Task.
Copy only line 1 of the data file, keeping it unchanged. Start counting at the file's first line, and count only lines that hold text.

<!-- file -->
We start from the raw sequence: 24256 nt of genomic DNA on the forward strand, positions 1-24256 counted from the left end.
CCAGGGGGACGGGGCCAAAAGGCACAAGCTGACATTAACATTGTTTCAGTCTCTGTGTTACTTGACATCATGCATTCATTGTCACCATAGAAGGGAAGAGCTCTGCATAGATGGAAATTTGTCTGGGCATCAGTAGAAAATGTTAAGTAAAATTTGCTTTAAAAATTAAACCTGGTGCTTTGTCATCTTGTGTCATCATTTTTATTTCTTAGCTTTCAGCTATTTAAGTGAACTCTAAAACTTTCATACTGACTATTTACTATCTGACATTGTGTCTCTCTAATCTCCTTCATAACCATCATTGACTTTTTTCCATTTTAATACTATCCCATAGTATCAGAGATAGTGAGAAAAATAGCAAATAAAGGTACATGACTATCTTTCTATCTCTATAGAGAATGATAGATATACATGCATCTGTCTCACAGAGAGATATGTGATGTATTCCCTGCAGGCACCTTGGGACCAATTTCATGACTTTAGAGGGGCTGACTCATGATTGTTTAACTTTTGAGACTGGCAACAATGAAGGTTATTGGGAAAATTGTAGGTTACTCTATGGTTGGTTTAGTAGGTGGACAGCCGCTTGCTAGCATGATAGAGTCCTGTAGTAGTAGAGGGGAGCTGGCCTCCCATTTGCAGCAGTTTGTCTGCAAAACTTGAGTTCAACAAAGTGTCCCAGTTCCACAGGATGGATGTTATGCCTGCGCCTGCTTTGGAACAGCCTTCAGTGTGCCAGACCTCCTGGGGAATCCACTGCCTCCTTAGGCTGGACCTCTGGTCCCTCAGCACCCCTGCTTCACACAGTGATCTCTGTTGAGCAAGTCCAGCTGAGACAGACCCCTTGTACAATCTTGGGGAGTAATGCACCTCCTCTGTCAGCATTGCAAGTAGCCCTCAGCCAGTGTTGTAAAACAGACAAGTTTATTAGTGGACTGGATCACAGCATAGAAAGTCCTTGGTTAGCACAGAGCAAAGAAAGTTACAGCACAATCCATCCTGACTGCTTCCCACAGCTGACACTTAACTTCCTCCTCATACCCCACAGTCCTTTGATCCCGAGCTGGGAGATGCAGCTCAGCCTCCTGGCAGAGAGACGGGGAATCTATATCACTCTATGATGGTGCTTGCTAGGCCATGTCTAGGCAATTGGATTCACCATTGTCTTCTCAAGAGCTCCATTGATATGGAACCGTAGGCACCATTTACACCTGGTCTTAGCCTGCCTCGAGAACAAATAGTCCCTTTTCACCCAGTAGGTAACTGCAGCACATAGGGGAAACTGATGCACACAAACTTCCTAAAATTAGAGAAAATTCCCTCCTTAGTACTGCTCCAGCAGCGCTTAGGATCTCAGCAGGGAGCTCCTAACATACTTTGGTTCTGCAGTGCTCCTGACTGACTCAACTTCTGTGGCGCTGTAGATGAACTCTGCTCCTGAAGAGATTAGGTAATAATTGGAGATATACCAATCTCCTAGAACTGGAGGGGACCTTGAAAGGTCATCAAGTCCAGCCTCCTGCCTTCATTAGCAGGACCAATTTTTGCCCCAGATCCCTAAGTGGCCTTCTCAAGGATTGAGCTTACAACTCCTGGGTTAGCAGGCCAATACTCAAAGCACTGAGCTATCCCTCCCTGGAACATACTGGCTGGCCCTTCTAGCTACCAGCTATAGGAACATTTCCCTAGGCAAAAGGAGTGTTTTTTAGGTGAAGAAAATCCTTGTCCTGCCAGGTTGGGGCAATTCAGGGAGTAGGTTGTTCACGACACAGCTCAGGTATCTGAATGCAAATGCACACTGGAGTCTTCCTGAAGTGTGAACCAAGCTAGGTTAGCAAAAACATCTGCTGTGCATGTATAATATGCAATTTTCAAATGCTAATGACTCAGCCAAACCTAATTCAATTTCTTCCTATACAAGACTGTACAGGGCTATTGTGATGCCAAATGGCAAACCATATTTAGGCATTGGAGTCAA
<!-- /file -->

We start from the raw sequence: 24256 nt of genomic DNA on the forward strand, positions 1-24256 counted from the left end.